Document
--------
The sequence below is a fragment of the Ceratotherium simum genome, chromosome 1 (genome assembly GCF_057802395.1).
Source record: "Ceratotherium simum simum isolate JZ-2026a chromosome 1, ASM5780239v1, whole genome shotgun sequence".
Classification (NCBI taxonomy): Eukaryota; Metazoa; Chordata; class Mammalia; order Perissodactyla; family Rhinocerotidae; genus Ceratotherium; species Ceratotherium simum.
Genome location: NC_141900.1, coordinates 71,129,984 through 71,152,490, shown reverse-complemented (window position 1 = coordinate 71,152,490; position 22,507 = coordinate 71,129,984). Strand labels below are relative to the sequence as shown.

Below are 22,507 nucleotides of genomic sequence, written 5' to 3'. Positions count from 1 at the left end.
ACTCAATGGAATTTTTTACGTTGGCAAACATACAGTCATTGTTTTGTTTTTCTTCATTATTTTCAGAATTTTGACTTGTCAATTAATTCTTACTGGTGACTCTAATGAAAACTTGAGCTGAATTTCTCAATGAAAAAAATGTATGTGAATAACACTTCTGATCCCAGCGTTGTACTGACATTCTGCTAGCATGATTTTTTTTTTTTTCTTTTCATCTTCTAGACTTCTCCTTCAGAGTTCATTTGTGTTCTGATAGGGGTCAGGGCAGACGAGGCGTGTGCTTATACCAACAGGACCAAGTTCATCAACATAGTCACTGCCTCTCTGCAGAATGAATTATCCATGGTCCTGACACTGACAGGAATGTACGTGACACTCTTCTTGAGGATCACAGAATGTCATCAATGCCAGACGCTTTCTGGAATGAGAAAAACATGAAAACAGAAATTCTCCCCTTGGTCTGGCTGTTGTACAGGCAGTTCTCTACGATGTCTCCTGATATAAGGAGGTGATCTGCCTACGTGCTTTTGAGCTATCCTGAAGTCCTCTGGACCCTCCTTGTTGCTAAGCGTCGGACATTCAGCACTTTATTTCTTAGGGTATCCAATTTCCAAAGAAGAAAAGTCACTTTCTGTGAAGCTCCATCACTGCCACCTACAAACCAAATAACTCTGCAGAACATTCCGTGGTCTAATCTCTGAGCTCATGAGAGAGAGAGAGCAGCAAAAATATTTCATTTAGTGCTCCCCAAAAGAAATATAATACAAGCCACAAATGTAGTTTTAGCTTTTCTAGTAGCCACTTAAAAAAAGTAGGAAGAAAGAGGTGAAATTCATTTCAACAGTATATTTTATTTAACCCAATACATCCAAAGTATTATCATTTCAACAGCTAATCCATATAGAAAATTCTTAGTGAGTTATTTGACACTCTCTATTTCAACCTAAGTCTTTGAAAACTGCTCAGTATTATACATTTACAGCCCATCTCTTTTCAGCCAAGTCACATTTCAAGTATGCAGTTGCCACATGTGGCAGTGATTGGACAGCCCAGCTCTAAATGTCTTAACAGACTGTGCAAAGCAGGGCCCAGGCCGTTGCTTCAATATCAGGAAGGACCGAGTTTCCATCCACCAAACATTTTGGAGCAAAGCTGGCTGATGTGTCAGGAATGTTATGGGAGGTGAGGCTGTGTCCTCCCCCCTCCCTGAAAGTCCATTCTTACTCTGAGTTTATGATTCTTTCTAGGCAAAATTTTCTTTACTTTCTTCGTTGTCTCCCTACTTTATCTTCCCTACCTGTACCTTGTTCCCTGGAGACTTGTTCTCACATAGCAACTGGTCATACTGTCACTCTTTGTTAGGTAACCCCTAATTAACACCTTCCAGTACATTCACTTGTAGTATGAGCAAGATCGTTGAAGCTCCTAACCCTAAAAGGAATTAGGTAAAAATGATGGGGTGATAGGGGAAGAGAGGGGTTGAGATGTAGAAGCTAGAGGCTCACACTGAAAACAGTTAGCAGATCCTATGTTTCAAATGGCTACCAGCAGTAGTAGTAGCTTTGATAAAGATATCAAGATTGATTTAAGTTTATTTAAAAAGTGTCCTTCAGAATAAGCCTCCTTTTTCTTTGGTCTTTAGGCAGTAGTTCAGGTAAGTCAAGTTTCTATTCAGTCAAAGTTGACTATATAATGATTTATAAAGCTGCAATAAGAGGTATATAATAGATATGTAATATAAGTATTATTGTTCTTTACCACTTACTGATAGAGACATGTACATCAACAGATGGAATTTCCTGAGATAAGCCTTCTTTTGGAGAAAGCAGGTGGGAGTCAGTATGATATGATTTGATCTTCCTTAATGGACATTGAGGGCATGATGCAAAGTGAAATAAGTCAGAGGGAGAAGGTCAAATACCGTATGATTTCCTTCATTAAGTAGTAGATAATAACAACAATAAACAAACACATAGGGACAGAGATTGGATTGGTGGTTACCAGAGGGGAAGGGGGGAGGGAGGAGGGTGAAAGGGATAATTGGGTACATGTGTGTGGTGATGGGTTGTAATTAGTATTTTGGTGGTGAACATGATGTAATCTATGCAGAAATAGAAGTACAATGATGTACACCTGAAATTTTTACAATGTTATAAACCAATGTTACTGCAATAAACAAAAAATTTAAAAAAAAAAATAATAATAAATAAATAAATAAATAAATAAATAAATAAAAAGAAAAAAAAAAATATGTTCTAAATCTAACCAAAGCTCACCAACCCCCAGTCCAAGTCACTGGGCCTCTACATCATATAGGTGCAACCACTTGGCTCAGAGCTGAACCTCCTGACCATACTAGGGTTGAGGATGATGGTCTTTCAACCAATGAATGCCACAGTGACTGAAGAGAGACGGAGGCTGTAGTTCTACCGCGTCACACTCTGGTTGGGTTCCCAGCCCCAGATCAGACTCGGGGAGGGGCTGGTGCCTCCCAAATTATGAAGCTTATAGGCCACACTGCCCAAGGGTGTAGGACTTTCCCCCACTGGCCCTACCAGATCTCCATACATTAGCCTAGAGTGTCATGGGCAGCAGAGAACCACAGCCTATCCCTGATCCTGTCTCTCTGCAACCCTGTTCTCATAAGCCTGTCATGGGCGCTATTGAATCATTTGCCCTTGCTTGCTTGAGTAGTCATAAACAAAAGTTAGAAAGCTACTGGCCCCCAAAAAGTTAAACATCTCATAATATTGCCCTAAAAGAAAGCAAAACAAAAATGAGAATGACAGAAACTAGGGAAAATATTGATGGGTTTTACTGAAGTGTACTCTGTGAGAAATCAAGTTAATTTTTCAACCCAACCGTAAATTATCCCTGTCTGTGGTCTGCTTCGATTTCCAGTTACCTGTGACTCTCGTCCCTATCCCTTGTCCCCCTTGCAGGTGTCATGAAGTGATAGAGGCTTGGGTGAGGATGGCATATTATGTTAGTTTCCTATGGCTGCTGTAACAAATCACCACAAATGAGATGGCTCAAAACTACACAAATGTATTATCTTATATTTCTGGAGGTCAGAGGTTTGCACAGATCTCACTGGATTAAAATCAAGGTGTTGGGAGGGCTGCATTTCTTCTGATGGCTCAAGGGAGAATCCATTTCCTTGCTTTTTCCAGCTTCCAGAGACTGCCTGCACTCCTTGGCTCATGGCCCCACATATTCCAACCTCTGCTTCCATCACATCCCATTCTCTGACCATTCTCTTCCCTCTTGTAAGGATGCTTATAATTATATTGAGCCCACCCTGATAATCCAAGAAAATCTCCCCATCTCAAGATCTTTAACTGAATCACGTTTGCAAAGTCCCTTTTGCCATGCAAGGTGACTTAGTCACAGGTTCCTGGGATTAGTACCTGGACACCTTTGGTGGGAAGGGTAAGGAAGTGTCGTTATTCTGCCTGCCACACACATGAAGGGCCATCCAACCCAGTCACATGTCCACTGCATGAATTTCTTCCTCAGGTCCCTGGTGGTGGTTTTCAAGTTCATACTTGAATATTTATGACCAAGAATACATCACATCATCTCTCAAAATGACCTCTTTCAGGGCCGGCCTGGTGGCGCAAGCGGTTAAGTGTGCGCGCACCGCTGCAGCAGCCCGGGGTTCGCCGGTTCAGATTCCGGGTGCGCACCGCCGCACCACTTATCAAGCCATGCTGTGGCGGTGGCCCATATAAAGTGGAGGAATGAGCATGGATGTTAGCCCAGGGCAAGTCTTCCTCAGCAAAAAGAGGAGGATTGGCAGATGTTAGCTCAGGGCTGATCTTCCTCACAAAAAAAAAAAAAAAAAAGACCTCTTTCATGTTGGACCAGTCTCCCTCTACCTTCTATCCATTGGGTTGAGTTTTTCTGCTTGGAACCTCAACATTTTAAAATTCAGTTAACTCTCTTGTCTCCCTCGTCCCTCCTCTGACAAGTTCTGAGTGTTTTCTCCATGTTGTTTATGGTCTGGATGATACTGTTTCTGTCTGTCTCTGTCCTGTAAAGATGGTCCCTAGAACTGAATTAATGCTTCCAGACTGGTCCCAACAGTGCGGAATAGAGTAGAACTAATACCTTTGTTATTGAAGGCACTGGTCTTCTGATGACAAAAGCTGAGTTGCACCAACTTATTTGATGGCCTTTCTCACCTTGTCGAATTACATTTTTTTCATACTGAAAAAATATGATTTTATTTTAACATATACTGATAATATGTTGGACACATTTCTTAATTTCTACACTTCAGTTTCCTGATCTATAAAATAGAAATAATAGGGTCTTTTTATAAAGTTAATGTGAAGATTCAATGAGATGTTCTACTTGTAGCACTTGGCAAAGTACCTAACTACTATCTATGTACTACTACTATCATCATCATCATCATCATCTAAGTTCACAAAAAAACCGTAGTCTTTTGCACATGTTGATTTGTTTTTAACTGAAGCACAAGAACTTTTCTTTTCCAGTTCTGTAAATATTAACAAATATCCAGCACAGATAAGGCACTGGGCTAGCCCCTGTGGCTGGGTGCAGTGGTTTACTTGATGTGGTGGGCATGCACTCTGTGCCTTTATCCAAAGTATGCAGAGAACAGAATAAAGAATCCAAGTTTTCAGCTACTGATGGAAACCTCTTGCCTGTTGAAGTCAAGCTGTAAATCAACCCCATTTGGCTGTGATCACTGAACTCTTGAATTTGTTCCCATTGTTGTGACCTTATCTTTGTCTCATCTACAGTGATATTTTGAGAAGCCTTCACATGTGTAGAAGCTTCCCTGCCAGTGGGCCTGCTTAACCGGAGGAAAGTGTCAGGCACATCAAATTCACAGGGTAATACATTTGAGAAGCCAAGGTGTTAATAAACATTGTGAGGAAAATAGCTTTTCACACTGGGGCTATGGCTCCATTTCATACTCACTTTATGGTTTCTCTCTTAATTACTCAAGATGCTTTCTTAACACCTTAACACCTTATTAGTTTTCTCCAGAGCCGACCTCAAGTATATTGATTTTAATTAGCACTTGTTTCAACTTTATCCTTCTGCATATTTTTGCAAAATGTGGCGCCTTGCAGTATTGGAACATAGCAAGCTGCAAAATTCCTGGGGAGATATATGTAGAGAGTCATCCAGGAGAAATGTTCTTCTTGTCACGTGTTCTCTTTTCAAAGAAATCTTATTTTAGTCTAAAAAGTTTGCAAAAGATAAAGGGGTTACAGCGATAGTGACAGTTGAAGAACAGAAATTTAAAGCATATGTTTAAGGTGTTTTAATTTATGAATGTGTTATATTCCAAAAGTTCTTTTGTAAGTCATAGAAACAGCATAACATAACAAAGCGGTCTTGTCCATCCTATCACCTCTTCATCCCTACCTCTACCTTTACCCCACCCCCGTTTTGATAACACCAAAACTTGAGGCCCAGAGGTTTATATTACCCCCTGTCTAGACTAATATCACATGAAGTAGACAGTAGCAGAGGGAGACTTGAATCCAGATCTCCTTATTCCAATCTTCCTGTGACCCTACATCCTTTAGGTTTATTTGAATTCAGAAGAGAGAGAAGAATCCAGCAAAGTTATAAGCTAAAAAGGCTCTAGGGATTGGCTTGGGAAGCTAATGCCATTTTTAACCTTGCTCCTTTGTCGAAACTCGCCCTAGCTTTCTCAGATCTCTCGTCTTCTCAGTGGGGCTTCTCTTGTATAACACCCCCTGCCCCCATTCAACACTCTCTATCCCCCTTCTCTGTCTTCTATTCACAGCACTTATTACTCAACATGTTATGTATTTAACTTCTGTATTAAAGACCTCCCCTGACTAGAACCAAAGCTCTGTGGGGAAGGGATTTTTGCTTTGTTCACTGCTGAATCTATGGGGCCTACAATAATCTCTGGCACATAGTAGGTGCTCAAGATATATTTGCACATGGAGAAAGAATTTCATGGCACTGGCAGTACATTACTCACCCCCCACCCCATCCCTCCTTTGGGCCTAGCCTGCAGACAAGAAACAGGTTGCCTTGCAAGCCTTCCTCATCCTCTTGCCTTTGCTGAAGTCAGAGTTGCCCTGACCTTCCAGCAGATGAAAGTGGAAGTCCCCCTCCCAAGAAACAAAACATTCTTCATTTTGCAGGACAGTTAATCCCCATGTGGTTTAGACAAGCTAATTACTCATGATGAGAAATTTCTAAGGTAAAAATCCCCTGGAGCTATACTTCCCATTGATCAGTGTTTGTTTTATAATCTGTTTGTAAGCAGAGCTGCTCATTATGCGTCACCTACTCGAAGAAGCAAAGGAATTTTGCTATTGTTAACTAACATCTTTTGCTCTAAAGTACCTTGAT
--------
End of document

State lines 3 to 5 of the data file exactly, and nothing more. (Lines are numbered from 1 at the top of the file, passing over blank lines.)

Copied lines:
Classification (NCBI taxonomy): Eukaryota; Metazoa; Chordata; class Mammalia; order Perissodactyla; family Rhinocerotidae; genus Ceratotherium; species Ceratotherium simum.
Genome location: NC_141900.1, coordinates 71,129,984 through 71,152,490, shown reverse-complemented (window position 1 = coordinate 71,152,490; position 22,507 = coordinate 71,129,984). Strand labels below are relative to the sequence as shown.

Below are 22,507 nucleotides of genomic sequence, written 5' to 3'. Positions count from 1 at the left end.